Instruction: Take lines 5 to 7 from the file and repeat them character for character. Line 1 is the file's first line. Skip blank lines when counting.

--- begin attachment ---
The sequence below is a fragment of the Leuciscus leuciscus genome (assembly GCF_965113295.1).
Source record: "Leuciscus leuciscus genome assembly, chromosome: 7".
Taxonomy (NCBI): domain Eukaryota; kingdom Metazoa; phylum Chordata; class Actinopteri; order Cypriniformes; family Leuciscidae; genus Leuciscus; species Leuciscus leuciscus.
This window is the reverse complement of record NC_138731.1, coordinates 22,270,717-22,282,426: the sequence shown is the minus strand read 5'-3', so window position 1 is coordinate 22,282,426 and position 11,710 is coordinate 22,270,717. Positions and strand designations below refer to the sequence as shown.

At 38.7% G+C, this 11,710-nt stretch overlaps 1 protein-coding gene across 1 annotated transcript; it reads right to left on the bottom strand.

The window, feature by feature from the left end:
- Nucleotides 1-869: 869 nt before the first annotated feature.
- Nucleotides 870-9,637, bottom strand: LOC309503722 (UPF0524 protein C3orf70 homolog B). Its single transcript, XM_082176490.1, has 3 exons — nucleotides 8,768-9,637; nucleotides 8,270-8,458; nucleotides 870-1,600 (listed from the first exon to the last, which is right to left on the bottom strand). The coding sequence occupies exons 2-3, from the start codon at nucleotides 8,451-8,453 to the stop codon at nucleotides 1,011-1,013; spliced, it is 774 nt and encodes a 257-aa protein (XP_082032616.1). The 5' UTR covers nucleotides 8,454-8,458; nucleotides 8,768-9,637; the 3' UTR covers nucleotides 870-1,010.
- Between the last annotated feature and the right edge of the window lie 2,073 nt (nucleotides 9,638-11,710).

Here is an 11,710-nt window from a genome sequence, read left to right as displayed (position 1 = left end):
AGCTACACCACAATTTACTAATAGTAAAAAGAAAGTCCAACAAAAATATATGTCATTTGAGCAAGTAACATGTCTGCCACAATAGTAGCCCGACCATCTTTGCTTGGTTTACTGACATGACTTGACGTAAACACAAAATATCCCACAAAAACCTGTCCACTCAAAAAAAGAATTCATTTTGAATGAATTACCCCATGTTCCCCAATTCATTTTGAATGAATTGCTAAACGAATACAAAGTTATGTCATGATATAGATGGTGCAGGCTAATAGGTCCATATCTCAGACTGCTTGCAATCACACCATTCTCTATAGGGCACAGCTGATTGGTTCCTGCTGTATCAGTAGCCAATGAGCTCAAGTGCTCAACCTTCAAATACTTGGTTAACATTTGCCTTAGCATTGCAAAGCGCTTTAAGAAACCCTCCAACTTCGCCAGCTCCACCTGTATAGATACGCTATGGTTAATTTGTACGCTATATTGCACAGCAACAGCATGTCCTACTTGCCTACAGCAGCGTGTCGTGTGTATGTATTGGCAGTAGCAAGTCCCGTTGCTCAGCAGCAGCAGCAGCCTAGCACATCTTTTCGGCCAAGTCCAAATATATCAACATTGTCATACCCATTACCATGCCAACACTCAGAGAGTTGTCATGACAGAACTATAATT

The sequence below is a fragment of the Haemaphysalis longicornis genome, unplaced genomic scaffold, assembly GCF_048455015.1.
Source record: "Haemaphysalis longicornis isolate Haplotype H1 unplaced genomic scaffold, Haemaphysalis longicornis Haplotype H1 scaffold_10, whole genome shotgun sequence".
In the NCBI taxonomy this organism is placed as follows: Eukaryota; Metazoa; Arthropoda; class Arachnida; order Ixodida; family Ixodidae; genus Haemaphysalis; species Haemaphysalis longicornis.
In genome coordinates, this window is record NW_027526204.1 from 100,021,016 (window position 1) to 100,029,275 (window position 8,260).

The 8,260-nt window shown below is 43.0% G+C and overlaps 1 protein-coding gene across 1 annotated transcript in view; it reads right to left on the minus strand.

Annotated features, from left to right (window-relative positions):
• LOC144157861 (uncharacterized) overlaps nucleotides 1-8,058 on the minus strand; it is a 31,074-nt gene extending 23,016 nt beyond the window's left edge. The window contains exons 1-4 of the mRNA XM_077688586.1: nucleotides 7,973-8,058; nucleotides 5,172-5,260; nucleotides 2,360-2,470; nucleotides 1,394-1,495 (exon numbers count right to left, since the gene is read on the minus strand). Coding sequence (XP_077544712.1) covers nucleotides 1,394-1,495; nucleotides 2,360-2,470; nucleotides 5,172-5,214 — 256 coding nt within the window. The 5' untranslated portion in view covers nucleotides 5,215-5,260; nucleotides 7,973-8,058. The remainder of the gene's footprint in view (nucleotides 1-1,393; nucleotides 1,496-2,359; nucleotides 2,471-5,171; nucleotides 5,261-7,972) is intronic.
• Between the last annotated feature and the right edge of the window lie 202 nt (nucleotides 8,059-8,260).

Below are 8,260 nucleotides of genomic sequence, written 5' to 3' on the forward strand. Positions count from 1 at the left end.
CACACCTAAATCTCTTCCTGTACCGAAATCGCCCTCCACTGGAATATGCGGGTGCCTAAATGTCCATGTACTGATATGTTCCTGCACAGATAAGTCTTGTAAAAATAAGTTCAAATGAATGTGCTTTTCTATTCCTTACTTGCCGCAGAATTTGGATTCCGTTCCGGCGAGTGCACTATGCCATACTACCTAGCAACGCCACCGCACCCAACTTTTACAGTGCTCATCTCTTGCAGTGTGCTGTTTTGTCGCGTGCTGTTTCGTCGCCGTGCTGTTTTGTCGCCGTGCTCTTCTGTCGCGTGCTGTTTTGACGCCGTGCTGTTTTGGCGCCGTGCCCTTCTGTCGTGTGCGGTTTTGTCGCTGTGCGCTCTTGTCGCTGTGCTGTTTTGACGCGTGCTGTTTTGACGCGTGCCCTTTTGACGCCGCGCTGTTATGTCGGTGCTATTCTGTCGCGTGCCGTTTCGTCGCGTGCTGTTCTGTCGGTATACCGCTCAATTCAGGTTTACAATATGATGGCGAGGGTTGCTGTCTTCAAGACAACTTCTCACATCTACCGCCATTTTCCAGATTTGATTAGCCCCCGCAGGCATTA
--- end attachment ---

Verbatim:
At 38.7% G+C, this 11,710-nt stretch overlaps 1 protein-coding gene across 1 annotated transcript; it reads right to left on the bottom strand.

The window, feature by feature from the left end:
- Nucleotides 1-869: 869 nt before the first annotated feature.